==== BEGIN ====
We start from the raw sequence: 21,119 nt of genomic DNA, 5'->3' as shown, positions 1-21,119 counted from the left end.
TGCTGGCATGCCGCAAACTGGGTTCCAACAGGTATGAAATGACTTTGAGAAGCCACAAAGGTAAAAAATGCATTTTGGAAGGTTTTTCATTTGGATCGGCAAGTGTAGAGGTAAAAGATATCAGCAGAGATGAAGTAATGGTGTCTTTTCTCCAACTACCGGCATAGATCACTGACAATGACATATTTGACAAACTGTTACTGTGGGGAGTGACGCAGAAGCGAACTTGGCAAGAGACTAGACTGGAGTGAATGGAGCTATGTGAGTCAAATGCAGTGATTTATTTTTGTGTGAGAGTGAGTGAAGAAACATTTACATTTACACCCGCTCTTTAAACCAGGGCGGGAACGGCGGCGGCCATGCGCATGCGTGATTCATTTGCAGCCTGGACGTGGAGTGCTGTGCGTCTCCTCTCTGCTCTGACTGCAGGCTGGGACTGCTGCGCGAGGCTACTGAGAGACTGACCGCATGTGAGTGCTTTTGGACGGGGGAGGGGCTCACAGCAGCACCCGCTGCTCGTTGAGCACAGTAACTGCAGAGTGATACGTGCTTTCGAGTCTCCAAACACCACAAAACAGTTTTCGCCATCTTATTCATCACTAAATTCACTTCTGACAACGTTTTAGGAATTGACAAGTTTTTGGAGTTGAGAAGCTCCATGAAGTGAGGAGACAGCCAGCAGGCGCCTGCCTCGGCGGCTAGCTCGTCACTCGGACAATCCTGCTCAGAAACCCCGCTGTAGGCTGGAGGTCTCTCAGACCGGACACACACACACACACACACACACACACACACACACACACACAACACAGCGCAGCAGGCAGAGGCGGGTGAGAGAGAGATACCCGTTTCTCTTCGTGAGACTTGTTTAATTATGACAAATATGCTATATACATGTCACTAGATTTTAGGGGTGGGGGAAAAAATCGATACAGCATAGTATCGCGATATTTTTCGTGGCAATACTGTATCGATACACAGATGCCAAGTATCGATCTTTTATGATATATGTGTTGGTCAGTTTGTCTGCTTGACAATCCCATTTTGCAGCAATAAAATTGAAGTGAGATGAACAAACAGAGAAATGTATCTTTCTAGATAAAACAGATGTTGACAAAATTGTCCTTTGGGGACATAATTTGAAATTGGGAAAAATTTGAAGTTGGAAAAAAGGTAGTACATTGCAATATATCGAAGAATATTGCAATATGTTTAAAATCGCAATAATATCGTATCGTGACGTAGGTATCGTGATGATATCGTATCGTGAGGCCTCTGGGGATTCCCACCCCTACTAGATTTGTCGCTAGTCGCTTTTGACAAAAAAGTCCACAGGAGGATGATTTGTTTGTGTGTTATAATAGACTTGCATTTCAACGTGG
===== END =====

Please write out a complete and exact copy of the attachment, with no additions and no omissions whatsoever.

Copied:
We start from the raw sequence: 21,119 nt of genomic DNA, 5'->3' as shown, positions 1-21,119 counted from the left end.
TGCTGGCATGCCGCAAACTGGGTTCCAACAGGTATGAAATGACTTTGAGAAGCCACAAAGGTAAAAAATGCATTTTGGAAGGTTTTTCATTTGGATCGGCAAGTGTAGAGGTAAAAGATATCAGCAGAGATGAAGTAATGGTGTCTTTTCTCCAACTACCGGCATAGATCACTGACAATGACATATTTGACAAACTGTTACTGTGGGGAGTGACGCAGAAGCGAACTTGGCAAGAGACTAGACTGGAGTGAATGGAGCTATGTGAGTCAAATGCAGTGATTTATTTTTGTGTGAGAGTGAGTGAAGAAACATTTACATTTACACCCGCTCTTTAAACCAGGGCGGGAACGGCGGCGGCCATGCGCATGCGTGATTCATTTGCAGCCTGGACGTGGAGTGCTGTGCGTCTCCTCTCTGCTCTGACTGCAGGCTGGGACTGCTGCGCGAGGCTACTGAGAGACTGACCGCATGTGAGTGCTTTTGGACGGGGGAGGGGCTCACAGCAGCACCCGCTGCTCGTTGAGCACAGTAACTGCAGAGTGATACGTGCTTTCGAGTCTCCAAACACCACAAAACAGTTTTCGCCATCTTATTCATCACTAAATTCACTTCTGACAACGTTTTAGGAATTGACAAGTTTTTGGAGTTGAGAAGCTCCATGAAGTGAGGAGACAGCCAGCAGGCGCCTGCCTCGGCGGCTAGCTCGTCACTCGGACAATCCTGCTCAGAAACCCCGCTGTAGGCTGGAGGTCTCTCAGACCGGACACACACACACACACACACACACACACACACACACACACACAACACAGCGCAGCAGGCAGAGGCGGGTGAGAGAGAGATACCCGTTTCTCTTCGTGAGACTTGTTTAATTATGACAAATATGCTATATACATGTCACTAGATTTTAGGGGTGGGGGAAAAAATCGATACAGCATAGTATCGCGATATTTTTCGTGGCAATACTGTATCGATACACAGATGCCAAGTATCGATCTTTTATGATATATGTGTTGGTCAGTTTGTCTGCTTGACAATCCCATTTTGCAGCAATAAAATTGAAGTGAGATGAACAAACAGAGAAATGTATCTTTCTAGATAAAACAGATGTTGACAAAATTGTCCTTTGGGGACATAATTTGAAATTGGGAAAAATTTGAAGTTGGAAAAAAGGTAGTACATTGCAATATATCGAAGAATATTGCAATATGTTTAAAATCGCAATAATATCGTATCGTGACGTAGGTATCGTGATGATATCGTATCGTGAGGCCTCTGGGGATTCCCACCCCTACTAGATTTGTCGCTAGTCGCTTTTGACAAAAAAGTCCACAGGAGGATGATTTGTTTGTGTGTTATAATAGACTTGCATTTCAACGTGG